Microtubule dynamic instability is sensitive to specific biological viscogens in vitro

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Microtubule dynamic instability is sensitive to specific biological viscogens in vitro


Molines, A.; Edrington, C.; Tetlalmatzi, S. C.; Chang, F.; Brouhard, G.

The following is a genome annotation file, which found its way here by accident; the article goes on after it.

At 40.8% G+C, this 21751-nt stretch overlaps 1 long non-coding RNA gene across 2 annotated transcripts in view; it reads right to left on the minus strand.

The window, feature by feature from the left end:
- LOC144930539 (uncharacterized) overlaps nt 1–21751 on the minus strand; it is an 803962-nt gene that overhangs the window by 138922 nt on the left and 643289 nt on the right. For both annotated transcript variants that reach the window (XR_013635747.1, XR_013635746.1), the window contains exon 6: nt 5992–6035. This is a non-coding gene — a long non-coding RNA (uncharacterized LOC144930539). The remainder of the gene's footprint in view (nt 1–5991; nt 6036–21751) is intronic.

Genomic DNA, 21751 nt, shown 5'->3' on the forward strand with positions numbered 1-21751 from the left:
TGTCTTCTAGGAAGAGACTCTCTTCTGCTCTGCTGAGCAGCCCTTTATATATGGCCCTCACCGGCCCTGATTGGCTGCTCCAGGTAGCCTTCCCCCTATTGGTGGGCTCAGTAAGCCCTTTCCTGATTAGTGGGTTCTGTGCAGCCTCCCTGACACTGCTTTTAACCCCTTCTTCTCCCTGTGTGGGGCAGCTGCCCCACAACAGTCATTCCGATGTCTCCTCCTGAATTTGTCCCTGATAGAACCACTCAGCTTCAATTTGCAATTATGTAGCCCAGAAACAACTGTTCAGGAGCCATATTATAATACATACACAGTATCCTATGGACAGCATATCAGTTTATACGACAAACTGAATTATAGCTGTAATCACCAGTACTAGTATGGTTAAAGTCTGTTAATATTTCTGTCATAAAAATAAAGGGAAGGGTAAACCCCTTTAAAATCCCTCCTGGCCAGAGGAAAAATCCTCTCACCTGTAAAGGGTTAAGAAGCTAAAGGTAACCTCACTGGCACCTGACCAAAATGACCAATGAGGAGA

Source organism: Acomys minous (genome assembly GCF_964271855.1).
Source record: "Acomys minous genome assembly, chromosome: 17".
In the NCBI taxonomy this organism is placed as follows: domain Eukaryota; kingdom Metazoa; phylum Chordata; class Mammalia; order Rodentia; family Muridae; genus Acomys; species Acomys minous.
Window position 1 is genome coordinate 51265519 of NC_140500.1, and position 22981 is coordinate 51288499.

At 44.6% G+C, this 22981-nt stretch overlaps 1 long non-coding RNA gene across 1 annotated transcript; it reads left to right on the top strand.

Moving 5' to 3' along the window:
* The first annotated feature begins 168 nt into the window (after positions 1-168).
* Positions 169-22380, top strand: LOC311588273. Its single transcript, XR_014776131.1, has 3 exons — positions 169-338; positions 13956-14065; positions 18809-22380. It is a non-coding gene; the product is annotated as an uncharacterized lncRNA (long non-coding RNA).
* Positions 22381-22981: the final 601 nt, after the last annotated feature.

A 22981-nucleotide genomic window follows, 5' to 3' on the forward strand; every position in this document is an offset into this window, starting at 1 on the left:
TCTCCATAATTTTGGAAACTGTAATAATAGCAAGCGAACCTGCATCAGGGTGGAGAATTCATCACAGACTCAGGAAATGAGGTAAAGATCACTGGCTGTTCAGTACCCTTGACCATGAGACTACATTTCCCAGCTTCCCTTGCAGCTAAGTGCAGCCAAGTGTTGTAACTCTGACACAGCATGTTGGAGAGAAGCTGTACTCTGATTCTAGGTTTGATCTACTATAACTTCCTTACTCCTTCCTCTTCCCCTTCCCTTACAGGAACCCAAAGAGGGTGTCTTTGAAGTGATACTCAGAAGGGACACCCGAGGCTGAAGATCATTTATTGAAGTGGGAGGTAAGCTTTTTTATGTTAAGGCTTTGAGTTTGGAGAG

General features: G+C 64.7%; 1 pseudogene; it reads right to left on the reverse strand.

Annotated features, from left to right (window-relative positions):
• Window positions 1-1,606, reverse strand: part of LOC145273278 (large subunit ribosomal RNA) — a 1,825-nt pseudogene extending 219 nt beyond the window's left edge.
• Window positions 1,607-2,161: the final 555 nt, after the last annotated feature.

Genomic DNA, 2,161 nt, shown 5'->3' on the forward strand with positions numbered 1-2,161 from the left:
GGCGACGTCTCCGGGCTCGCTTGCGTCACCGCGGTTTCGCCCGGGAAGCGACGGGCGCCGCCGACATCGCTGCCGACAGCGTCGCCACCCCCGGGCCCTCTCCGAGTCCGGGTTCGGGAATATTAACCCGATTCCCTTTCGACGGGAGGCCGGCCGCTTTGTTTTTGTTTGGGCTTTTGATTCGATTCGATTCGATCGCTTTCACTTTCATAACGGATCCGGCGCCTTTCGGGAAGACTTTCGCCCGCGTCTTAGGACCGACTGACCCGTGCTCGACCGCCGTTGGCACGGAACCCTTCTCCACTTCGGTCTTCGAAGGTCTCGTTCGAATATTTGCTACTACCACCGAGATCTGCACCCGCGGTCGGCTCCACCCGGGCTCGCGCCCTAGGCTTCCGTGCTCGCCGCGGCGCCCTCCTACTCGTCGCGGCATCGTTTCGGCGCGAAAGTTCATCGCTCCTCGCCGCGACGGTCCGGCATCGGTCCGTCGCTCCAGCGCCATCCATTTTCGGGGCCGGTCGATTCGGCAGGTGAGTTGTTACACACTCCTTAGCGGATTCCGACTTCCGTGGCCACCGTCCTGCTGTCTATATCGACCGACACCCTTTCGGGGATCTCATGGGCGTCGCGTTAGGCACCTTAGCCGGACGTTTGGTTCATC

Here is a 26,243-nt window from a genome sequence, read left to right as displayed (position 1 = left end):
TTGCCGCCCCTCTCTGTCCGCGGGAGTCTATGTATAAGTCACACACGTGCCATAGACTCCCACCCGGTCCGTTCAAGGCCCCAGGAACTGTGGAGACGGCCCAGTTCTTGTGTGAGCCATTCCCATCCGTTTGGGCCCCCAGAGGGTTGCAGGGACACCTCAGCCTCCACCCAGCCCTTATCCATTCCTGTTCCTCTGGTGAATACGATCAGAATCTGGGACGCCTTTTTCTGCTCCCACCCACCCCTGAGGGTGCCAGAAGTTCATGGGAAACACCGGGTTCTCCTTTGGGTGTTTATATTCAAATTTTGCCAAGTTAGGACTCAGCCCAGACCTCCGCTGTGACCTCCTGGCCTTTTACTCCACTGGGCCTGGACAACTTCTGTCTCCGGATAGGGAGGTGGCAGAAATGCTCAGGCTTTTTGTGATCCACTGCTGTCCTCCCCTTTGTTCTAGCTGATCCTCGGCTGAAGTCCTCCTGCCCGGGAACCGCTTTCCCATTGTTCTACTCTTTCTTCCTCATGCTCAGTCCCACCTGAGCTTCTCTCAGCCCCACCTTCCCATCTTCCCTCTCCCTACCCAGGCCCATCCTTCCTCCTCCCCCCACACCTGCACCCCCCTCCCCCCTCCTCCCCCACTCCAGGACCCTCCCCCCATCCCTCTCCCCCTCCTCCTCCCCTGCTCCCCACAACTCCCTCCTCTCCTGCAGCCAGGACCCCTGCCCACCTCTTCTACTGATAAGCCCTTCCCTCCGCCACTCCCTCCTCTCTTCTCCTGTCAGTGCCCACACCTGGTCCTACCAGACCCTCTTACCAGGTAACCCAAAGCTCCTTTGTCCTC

Cytoplasm is a viscous, crowded, and heterogeneous environment, and its local viscosity and degree of macromolecular crowding have significant effects on cellular reaction rates. Increasing viscosity slows down diffusion and protein conformational changes, while increasing macromolecular crowding speeds up reactions. As a model system for cellular reactions, microtubule dynamics are slowed down in vivo when cytoplasm concentration is increased by osmotic shifts, indicating a dominant role for viscosity in microtubule reaction pathways. In the cell, viscosity is determined by diverse species of \"biological viscogens\", including glycerol, trehalose, intermediate metabolites, proteins, polymers, organelles, and condensates. Here we show in vitro that microtubule dynamic instability is sensitive to specific viscogen species, particularly glycerol. We found that increasing viscosity with glycerol or trehalose slowed microtubule growth, slowed microtubule shrinkage, and increased microtubule lifetimes, similar to the \"freezing\" observed previously in vivo. Increasing viscosity with a globular protein, bovine serum albumin, increased microtubule growth rates, as its viscous effects may be balanced against its macromolecular crowding effects. At matched viscosities, glycerol had an outsized effect on microtubule lifetimes, rescues, and nucleation compared to other viscogens. Increasing viscosity did not, however, increase the intensity of EB3-GFP comets, indicating that GTP hydrolysis is unaffected by buffer conditions. We propose that glycerol exerts its distinct effect on microtubule dynamic instability by stabilizing the microtubule lattice after phosphate release. Effects of specific viscogens may modulate many cellular reaction rates within local environments of cytoplasm.

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